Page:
Republicans, always ready to oppose any idea that helps ordinary people, are voicing opposition to President Obama’s proposal to raise the minimum wage. Predictably, John Boehner, Marco Rubio, Eric Cantor, business organizations, and others, standing with the “takers,” are peddling the long discredited story that raising the minimum wage costs jobs.
Study after study has shown no impact on jobs. The Center for American Progress reviewed the various studies of an increase in the minimum wage and its impact. Their conclusion – raising the minimum wage does not raise unemployment. Raising the minimum wage did have positive results: a reduction in employee turnover, increased worker productivity, and an increase in demand for goods and services. The Council of Economic Advisors and others have also found no effect on unemployment.
The battle to stop an increase in the minimum wage gives new meaning to the “makers” and “takers” argument. For too long poor folks, low income workers, disabled people, the elderly, and others have been bashed for being “takers,” for feeling entitled to programs that sustain them in the absence of an adequate income.
But these “entitlements” pale next to the sense of entitlement exhibited by the “job creators,” the so-called “makers.” They’re employers, the people who hire others to do the work that builds wealth for themselves. They are the real “takers” who feel entitled to the labor of others at whatever wages and benefits, or lack of benefits, they choose to pay.
For job applicants who cannot negotiate their wages (and that’s most workers), it’s here’s-what-the-job-offers and take-it-or-leave-it. In hard economic times, when workers exceed available jobs, “leaving it” is not really an option.
In exchange for the wage paid, the employer then owns the employee’s labor on the job. The owner dictates the work, working conditions, when work begins and ends, what one can and cannot do on the job. The employer also determines the safety or risks inherent in the work and workplace, in effect, controlling the health and safety, and in some cases, the life of workers. In 2010, 4, 690 workers were killed on the job and about 50,000 died of occupational diseases, while 3.8 million were reported injured on the job, estimated to be at least half the actual number (BLS).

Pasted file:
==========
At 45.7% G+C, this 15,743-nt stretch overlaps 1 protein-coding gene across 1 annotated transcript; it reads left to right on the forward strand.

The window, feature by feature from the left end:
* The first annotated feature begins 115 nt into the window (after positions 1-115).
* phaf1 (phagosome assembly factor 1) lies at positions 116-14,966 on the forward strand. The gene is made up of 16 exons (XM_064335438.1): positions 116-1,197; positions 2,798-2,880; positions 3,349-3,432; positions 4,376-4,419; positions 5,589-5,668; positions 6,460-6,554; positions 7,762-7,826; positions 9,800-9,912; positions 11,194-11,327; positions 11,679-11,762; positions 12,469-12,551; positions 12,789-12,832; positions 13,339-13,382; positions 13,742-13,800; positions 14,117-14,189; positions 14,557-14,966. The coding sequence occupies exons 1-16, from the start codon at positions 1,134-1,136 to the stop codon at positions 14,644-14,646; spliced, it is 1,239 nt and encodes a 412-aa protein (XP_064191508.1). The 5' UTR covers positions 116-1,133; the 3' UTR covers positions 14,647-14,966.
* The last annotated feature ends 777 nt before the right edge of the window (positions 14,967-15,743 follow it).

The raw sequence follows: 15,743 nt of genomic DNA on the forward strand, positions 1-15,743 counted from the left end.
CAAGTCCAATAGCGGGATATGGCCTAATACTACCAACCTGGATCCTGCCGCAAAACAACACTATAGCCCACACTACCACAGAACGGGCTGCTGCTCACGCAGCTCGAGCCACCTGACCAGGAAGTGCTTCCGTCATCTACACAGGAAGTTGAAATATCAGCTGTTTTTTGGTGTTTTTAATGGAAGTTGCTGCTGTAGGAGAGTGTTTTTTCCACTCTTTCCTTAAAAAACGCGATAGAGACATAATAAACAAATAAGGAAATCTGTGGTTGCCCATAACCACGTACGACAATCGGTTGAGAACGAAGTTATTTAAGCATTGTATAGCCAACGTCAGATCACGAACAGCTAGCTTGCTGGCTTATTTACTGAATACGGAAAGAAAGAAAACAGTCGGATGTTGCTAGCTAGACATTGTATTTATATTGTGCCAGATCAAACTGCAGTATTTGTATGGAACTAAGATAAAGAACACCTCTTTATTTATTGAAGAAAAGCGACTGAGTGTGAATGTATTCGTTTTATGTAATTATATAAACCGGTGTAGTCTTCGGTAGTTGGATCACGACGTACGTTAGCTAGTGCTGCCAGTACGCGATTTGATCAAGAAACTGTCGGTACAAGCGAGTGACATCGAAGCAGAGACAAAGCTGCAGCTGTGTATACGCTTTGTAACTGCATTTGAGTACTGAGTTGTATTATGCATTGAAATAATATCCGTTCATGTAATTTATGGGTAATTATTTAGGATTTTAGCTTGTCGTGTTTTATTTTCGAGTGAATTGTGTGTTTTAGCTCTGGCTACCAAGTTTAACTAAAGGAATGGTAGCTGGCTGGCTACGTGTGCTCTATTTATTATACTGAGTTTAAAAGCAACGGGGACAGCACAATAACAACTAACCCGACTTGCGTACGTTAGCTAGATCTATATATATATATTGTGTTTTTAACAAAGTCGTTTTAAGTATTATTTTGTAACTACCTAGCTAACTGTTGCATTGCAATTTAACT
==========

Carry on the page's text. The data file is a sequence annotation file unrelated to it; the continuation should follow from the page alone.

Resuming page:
Employers, of course, argue that because the person is getting paid, they are entitled to that employee’s labor and its control. But when that labor is gotten without adequate and just compensation, the employer appropriates something to himself he is not entitled to.
It’s about justice and reciprocity: I give you X; you give me something equivalent to X. Since a worker is “selling” himself/herself and the wage literally enables a worker (and family) to live a human life, it must be a just and adequate wage. This means, at the least, a living wage which enables the worker to provide necessities, minimal comfort for self and family, and savings for retirement and unforeseen emergencies.
Yet typically employers do not feel obligated to adequately compensate workers. Employers, first and foremost, seek to maximize profits. Invariably this means the less one pays employees, the greater the profit. As corporate profits have soared, workers’ wages have stagnated or dropped – the annual median wage of U.S. workers is an appalling $26,364.
As workers have lost ground, employers (CEOs and executives) have raised their compensation (salary, benefits, pension plans, stock options, bonuses, etc.). So we have CEOs taking millions annually (nobody “earns” five or ten million dollars a year, but plenty of people “take” it). Meanwhile, they pay workers minimum wage (or slightly better) with few or no benefits – workers who make the product or provide the service that actually generates wealth. So the “job creators” have become the wealth takers, while the wealth makers, workers, are consigned to poverty or economic deprivation.
Employers, of course, will tell us that they cannot afford to pay more than minimum wage, or whatever they pay. In some cases, especially with really small businesses, this may be true. But true or not, employers are not entitled to the labor of workers at inadequate wages. If an employer hires a worker at minimum wage, say $7.25 hour for 40 hours, he/she is appropriating an employee’s labor for $290 a week. That is not a living wage for anyone. Now suppose a living wage for this person is $14 hour. That would mean that the $290 the employer pays only entitles him/her to roughly 20 hours a week of that employee’s labor. The other 20 hours a week, the employer feels entitled to appropriate for free. It’s akin to having $500 to buy a sofa, yet extorting the shopkeeper to give you the $1,000 sofa.
Meanwhile, forget about a living wage. Heartless Republicans and their wealthy taker friends battle against the minimum wage.